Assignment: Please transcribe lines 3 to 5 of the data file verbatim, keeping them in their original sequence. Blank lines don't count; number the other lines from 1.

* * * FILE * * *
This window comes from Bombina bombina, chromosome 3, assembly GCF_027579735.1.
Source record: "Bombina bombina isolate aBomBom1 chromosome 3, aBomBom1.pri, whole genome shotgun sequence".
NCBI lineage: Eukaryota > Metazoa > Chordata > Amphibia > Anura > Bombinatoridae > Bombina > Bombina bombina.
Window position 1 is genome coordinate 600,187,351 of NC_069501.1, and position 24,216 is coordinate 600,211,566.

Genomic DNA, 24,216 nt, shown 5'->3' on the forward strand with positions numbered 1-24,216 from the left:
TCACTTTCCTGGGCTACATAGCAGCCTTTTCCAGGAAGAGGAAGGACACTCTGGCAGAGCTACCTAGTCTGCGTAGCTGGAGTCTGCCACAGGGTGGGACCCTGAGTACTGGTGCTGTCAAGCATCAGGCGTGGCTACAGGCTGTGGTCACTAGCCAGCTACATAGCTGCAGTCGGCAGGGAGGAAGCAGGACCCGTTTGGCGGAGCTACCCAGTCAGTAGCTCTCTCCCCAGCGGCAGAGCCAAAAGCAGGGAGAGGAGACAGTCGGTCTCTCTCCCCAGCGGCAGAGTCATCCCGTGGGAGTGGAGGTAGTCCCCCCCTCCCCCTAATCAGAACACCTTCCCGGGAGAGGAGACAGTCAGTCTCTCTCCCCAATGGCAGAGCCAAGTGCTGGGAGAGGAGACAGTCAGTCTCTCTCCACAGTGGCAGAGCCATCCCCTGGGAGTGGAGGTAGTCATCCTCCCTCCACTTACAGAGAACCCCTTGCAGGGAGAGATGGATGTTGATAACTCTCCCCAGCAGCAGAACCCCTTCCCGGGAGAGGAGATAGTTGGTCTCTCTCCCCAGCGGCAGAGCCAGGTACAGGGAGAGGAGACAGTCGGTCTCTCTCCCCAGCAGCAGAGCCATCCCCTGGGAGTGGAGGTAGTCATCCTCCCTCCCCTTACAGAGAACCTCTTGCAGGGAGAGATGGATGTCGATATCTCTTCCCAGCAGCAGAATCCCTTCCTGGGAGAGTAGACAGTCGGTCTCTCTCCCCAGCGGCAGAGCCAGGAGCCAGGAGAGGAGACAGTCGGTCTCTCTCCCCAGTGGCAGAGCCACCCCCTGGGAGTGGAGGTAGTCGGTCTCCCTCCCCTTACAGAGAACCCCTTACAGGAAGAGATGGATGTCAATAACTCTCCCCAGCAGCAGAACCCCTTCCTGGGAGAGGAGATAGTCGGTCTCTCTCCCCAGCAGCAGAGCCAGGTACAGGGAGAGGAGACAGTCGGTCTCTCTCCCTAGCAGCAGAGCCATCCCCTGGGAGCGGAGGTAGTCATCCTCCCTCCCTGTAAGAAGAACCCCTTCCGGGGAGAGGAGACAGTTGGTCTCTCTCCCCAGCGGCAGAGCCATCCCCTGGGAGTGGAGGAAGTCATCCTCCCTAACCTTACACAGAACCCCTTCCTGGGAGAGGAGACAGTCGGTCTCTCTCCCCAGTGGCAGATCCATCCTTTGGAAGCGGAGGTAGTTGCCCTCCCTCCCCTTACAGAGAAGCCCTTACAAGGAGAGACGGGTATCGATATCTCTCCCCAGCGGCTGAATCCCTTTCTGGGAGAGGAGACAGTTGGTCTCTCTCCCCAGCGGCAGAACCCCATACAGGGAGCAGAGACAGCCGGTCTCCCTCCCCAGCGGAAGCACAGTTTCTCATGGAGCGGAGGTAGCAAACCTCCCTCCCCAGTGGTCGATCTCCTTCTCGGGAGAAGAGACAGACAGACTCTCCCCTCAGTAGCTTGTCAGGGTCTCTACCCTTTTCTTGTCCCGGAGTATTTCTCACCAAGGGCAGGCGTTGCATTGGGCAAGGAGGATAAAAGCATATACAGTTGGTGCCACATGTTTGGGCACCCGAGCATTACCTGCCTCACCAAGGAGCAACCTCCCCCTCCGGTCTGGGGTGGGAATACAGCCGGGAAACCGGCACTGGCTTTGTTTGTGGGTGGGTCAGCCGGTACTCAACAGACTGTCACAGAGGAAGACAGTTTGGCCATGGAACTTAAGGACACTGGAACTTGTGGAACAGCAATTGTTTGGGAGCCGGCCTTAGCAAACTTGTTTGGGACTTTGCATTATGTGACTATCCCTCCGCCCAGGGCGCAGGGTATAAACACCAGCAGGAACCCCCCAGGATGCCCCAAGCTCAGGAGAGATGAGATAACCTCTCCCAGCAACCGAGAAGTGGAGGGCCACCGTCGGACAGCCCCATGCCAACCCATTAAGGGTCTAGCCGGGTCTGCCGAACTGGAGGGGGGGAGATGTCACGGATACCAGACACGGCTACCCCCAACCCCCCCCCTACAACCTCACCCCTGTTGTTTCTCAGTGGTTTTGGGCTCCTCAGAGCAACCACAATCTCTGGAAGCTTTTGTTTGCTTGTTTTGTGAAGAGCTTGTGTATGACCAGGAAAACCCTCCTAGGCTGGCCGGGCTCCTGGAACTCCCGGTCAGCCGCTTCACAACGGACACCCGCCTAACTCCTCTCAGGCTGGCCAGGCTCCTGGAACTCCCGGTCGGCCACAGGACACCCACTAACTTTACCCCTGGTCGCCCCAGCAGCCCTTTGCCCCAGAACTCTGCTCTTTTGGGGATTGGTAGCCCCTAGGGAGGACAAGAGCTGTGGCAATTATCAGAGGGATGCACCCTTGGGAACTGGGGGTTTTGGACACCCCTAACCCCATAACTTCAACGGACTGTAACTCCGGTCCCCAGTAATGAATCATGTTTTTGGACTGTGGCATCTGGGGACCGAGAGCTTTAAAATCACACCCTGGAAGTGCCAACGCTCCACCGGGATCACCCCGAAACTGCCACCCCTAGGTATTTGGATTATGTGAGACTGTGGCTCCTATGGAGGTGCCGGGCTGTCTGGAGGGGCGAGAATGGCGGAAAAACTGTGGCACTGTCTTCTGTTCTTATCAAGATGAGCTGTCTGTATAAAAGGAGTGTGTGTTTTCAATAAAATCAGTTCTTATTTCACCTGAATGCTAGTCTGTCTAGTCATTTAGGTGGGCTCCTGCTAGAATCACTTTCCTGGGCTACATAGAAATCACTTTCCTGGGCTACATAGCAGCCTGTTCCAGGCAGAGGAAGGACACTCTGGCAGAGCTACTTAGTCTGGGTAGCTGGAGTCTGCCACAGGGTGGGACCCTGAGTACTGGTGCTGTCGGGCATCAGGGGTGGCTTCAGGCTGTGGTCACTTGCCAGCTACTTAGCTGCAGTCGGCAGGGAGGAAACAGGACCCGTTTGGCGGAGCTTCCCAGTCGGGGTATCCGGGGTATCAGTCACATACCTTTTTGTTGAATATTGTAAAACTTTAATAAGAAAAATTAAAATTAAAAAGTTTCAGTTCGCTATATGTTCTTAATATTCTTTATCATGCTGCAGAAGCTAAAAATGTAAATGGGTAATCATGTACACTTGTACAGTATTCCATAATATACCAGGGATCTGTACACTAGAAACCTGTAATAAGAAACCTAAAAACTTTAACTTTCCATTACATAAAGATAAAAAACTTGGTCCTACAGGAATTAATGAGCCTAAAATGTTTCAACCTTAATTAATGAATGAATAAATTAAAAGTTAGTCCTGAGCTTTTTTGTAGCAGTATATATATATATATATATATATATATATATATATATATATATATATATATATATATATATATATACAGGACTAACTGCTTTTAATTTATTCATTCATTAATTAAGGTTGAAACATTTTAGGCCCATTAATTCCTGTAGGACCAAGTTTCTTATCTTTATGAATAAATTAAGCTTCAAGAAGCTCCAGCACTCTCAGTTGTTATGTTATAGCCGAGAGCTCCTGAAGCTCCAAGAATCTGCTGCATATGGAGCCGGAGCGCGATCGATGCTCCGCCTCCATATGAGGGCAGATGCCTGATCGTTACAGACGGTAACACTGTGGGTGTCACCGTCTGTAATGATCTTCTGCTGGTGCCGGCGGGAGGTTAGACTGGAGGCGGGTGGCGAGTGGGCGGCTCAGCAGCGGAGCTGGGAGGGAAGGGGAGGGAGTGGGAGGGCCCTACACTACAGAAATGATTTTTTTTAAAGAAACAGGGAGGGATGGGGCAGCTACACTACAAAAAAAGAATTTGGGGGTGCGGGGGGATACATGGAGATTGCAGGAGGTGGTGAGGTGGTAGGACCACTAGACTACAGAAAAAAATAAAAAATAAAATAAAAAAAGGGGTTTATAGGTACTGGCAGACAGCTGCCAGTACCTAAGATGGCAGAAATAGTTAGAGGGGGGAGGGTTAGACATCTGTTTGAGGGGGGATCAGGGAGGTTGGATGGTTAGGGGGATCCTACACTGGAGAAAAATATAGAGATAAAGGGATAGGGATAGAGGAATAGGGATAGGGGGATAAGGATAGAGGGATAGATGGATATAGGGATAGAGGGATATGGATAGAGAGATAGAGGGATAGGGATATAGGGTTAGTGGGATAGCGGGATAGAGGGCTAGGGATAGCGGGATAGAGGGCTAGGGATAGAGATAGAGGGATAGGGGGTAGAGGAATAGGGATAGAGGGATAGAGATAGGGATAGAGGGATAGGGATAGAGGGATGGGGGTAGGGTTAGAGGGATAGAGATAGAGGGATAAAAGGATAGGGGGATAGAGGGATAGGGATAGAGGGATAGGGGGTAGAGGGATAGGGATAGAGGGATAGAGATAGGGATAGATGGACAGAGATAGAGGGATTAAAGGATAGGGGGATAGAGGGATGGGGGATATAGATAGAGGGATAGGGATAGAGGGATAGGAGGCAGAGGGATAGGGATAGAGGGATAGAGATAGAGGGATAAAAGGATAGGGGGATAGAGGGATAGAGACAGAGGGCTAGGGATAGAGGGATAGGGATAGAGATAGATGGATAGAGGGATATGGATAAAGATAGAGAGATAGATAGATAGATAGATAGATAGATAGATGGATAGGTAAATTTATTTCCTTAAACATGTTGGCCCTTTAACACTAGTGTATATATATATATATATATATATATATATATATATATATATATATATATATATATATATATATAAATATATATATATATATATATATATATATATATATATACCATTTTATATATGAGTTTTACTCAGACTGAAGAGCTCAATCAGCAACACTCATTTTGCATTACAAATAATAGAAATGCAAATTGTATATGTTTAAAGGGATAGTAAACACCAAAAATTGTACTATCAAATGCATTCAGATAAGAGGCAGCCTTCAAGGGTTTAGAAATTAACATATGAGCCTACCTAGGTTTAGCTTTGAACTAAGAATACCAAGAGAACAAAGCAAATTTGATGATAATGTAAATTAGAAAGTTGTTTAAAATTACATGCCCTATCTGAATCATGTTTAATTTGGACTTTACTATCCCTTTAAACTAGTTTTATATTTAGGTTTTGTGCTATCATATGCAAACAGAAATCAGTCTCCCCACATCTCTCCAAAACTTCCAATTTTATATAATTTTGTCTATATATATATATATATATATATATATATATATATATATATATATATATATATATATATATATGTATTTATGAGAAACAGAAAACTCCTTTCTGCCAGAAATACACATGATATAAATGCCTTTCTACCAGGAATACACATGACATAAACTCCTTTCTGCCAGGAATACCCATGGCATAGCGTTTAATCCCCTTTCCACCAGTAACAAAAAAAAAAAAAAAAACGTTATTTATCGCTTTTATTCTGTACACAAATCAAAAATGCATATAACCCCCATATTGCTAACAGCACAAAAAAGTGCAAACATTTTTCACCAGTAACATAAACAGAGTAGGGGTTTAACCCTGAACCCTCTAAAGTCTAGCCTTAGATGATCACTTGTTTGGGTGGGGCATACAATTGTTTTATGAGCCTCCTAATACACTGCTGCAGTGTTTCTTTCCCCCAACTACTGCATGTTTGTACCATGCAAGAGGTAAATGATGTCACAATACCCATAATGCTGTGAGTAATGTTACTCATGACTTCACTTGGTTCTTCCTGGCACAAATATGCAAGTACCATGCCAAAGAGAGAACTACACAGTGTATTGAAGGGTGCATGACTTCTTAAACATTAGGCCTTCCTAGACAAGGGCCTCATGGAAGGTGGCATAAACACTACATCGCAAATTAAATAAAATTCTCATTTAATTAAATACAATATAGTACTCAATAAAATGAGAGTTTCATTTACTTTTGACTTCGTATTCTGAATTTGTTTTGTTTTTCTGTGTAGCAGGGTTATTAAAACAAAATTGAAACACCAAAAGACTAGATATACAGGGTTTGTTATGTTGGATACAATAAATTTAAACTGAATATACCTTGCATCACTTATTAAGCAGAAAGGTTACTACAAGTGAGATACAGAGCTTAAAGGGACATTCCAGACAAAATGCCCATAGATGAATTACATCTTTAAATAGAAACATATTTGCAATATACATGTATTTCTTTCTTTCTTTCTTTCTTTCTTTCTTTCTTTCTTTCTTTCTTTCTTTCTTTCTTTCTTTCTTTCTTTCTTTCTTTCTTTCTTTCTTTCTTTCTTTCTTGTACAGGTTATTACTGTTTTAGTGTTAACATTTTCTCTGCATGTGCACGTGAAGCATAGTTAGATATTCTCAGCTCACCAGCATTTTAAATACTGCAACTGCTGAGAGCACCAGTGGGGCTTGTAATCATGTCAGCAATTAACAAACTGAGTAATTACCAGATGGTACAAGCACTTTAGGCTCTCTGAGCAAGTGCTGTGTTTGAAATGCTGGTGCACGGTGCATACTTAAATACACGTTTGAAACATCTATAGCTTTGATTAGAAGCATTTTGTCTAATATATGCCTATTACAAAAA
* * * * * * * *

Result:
NCBI lineage: Eukaryota > Metazoa > Chordata > Amphibia > Anura > Bombinatoridae > Bombina > Bombina bombina.
Window position 1 is genome coordinate 600,187,351 of NC_069501.1, and position 24,216 is coordinate 600,211,566.

Genomic DNA, 24,216 nt, shown 5'->3' on the forward strand with positions numbered 1-24,216 from the left: